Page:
Mentions: Depending on their architecture and strength, GJs can be both synchronizing or desynchronizing40–42 and can interact in a nonlinear way with inhibitory synapses.43 Computational modeling can be used to study how a correlated input from cortex to STN affects synchronization, and how synchrony is spread to other nuclei. We implemented the network model proposed by Rubin and Terman,44 including 16 cells to represent each of STN, GPe, and GPi, using MATLAB.45 As shown in Figure 1A, the STN received excitatory input from the cortex, and both GPe and GPi received inhibitory input from the striatum. We added GJs between pairs of neurons inside the GPe and GPi. The neural dynamics in the GPe and GPi were thus governed by:2where Cm is the membrane capacity, V the transmembrane voltage, and Iionic, Isyn, IGJ, and Iapp the ionic, synaptic, GJ, and applied currents, respectively. GJs were modeled as ohmic resistors:3with GJ conductance gGJ. The ΔV represents the difference in transmembrane voltage between the connecting cells. We chose two different GJC architectures (Fig. 1B) to estimate the effect of newly synthesized GJ channels: (1) sparse coupling with an average of 0.5 GJs per cell and (2) numerous coupling with an average of 1 GJ per cell. To simulate dopamine modulation of the GJ strength, the GJ conductance in the GPe (gGPe) and GPi (gGPi) was varied between 0 and 0.25 mS/cm2, a realistic range for neural GJs46 but low compared with the conductances of chemical synapses. The STN received excitatory input from the cortex in the form of white noise, either completely correlated or completely uncorrelated. The inhibitory input from the striatum to the GPe and GPi was uncorrelated white noise. To quantify synchrony, we performed principal component analysis on spike activity as described in Lourens.47 In short, we calculated the number of principal components (PCs) needed to describe 95% of the information contained in the spike times for all 16 cells in each nucleus. High synchronization is associated with a small number of PCs, indicating that little variation is needed to describe the network state.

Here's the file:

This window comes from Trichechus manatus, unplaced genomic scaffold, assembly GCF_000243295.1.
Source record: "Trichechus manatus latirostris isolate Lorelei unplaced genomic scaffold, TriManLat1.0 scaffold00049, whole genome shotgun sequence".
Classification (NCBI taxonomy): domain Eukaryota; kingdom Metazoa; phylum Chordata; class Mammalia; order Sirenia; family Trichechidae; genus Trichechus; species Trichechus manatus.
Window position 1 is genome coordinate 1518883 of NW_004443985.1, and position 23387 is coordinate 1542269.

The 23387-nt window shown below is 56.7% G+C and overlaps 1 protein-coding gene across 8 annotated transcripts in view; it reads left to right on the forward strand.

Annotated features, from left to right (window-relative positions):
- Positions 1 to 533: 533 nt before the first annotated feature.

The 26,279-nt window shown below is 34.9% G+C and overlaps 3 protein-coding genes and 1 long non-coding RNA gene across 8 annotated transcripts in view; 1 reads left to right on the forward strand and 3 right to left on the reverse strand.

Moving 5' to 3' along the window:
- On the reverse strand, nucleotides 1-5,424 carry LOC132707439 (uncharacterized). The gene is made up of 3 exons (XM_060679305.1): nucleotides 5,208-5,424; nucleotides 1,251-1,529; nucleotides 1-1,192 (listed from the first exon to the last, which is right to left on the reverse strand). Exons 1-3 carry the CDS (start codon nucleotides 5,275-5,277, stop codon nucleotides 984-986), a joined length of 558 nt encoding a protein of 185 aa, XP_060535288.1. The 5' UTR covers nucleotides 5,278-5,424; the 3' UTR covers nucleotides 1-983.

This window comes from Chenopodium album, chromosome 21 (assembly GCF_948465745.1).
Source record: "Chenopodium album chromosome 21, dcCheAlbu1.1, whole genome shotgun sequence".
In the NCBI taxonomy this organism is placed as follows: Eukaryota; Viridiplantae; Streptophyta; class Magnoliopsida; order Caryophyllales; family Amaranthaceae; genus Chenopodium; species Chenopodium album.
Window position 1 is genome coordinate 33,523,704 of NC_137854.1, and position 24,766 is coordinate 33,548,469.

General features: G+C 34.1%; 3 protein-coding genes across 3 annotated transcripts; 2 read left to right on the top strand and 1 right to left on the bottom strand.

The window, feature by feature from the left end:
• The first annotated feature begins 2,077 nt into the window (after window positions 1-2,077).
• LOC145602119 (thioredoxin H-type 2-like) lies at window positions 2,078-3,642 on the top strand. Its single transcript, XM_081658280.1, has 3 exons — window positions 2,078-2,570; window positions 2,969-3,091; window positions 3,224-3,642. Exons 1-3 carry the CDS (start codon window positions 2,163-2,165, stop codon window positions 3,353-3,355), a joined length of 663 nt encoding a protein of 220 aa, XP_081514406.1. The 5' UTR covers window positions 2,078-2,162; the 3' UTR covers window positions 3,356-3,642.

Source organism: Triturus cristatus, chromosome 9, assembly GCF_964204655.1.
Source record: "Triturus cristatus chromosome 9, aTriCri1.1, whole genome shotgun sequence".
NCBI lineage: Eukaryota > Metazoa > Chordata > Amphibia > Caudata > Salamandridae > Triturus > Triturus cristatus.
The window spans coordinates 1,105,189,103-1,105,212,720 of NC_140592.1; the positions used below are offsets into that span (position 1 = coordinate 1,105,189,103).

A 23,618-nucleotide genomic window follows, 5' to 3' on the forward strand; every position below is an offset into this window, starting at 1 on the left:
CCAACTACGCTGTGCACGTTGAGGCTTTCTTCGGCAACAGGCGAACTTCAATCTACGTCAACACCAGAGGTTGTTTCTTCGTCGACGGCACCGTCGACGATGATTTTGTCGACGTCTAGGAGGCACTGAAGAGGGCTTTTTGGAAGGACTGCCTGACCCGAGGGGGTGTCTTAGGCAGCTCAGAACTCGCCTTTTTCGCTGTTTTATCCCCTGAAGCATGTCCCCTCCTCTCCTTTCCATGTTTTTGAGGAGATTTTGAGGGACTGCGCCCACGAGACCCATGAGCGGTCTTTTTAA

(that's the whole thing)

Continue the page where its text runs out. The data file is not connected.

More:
Pallidal gap junctions-triggers of synchrony in Parkinson's disease?